The anti‐HIV drug nelfinavir mesylate (Viracept) is a potent inhibitor of cell fusion caused by the SARSCoV‐2 spike (S) glycoprotein warranting further evaluation as an antiviral against COVID‐19 infections
Musarrat, Farhana et al.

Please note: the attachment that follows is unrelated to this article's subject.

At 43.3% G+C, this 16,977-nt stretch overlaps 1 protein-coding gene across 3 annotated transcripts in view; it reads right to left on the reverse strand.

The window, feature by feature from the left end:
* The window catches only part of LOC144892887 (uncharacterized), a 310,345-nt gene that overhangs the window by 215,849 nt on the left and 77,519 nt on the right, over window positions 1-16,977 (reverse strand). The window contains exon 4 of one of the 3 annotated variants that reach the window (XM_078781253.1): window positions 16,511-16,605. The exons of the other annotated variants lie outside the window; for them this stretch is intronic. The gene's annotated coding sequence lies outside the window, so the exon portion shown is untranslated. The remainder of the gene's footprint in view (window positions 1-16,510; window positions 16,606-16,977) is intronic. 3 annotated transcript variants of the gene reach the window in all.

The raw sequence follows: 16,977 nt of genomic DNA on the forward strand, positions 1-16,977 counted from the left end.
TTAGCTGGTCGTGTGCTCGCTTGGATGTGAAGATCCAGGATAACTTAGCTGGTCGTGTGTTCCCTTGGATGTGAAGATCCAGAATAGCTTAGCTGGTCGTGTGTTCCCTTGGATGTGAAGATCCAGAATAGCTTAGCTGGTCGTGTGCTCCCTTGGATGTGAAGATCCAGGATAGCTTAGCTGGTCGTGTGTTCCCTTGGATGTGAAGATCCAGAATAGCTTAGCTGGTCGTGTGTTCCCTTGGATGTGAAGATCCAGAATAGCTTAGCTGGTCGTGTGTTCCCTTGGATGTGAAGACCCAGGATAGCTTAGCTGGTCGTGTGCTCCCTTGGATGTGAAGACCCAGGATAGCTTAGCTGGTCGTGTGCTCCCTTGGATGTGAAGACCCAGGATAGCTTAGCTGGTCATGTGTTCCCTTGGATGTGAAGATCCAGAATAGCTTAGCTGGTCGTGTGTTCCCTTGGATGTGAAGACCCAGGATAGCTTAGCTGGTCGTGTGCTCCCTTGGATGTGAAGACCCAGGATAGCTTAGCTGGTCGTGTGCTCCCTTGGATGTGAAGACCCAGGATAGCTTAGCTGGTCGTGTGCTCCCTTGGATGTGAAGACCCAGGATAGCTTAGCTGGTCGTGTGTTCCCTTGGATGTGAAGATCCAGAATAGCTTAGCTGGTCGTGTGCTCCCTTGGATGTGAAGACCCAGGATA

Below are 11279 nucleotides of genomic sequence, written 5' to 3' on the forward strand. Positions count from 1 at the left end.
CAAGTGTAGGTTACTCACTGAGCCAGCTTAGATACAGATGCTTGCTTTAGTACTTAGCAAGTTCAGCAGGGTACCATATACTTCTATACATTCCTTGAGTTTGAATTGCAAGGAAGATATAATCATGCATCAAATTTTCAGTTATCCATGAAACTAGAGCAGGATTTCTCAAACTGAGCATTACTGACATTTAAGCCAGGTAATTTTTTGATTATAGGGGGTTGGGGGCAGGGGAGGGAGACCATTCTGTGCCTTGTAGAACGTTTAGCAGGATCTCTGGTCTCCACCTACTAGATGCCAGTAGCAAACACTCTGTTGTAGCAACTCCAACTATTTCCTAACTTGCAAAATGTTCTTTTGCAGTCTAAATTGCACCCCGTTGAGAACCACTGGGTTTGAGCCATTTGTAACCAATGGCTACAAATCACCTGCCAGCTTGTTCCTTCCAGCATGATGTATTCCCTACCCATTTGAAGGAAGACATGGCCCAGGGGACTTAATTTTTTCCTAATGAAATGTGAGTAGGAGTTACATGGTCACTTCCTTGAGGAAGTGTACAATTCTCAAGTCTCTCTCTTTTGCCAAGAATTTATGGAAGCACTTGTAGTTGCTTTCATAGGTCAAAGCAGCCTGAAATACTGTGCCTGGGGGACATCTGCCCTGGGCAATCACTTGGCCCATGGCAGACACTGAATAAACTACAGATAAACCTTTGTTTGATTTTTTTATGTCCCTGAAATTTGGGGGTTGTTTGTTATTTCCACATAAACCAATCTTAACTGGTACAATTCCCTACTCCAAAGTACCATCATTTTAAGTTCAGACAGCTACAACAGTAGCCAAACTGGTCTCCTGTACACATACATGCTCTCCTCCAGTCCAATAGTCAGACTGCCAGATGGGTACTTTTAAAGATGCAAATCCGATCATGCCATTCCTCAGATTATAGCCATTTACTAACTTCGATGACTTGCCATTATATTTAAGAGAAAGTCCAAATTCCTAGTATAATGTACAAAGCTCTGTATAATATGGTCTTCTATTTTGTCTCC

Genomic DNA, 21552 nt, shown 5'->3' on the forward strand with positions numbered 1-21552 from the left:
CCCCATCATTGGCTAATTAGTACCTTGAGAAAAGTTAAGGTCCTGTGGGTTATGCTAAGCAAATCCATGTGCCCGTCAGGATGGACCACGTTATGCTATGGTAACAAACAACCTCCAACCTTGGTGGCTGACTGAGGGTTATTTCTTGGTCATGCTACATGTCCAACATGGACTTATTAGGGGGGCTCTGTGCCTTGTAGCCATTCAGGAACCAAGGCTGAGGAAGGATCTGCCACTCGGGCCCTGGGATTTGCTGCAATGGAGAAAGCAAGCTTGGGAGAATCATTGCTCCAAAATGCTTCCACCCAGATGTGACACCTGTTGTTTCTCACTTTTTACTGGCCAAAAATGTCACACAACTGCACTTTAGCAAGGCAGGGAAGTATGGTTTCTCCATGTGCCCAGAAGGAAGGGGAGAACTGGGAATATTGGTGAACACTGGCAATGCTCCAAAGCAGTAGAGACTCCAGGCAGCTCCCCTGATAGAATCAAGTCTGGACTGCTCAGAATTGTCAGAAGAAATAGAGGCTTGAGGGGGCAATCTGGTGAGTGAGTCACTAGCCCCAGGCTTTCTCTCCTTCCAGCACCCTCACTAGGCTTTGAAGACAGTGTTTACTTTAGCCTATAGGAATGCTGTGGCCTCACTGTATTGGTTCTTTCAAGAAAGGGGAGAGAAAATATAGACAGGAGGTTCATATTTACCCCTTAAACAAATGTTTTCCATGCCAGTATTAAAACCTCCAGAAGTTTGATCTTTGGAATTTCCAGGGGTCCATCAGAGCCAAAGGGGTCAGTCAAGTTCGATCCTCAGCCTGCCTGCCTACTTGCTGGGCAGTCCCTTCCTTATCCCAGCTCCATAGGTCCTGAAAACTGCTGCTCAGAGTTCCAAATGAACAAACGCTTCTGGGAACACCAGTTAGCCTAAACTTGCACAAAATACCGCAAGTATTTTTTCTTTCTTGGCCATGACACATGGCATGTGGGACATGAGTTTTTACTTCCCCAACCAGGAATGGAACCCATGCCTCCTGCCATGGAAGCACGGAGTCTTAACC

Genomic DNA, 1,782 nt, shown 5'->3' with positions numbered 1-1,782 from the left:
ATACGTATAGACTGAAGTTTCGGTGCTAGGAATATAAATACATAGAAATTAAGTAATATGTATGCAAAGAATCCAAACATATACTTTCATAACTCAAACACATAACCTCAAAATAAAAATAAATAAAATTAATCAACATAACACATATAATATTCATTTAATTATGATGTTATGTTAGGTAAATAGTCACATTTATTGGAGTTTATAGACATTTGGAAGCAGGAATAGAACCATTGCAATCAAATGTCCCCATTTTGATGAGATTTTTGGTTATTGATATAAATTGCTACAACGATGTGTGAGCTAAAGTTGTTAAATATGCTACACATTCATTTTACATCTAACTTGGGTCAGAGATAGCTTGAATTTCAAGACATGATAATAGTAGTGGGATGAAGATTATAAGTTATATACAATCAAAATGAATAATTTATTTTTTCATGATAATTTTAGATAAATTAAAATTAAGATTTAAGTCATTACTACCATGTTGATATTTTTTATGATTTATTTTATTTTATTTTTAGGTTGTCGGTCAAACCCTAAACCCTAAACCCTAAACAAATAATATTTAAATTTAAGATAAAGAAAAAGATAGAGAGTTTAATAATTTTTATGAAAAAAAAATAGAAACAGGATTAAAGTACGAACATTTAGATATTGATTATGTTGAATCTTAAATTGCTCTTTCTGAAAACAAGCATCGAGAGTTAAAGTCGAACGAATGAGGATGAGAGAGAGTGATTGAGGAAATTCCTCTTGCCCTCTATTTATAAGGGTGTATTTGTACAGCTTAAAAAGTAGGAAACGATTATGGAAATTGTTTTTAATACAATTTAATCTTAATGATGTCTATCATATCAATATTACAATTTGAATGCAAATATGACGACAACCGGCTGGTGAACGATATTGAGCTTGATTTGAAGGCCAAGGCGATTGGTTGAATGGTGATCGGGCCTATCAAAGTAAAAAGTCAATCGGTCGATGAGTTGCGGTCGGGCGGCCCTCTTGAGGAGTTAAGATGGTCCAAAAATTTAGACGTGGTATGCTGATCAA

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Severe acute respiratory syndrome coronavirus‐2 (SARS CoV‐2) is the causative agent of the coronavirus disease‐2019 (COVID‐19) pandemic. Coronaviruses enter cells via fusion of the viral envelope with the plasma membrane and/or via fusion of the viral envelope with endosomal membranes after virion endocytosis. The spike (S) glycoprotein is a major determinant of virus infectivity. Herein, we show that the transient expression of the SARS CoV‐2 S glycoprotein in Vero cells caused extensive cell fusion (formation of syncytia) in comparison to limited cell fusion caused by the SARS S glycoprotein. Both S glycoproteins were detected intracellularly and on transfected Vero cell surfaces. These results are in agreement with published pathology observations of extensive syncytia formation in lung tissues of patients with COVID‐19. These results suggest that SARS CoV‐2 is able to spread from cell‐to‐cell much more efficiently than SARS effectively avoiding extracellular neutralizing antibodies. A systematic screening of several drugs including cardiac glycosides and kinase inhibitors and inhibitors of human immunodeficiency virus (HIV) entry revealed that only the FDA‐approved HIV protease inhibitor, nelfinavir mesylate (Viracept) drastically inhibited S‐n‐ and S‐o‐mediated cell fusion with complete inhibition at a 10‐μM concentration. In‐silico docking experiments suggested the possibility that nelfinavir may bind inside the S trimer structure, proximal to the S2 amino terminus directly inhibiting S‐n‐ and S‐o‐mediated membrane fusion. Also, it is possible that nelfinavir may act to inhibit S proteolytic processing within cells. These results warrant further investigations of the potential of nelfinavir mesylate to inhibit virus spread at early times after SARS CoV‐2 symptoms appear.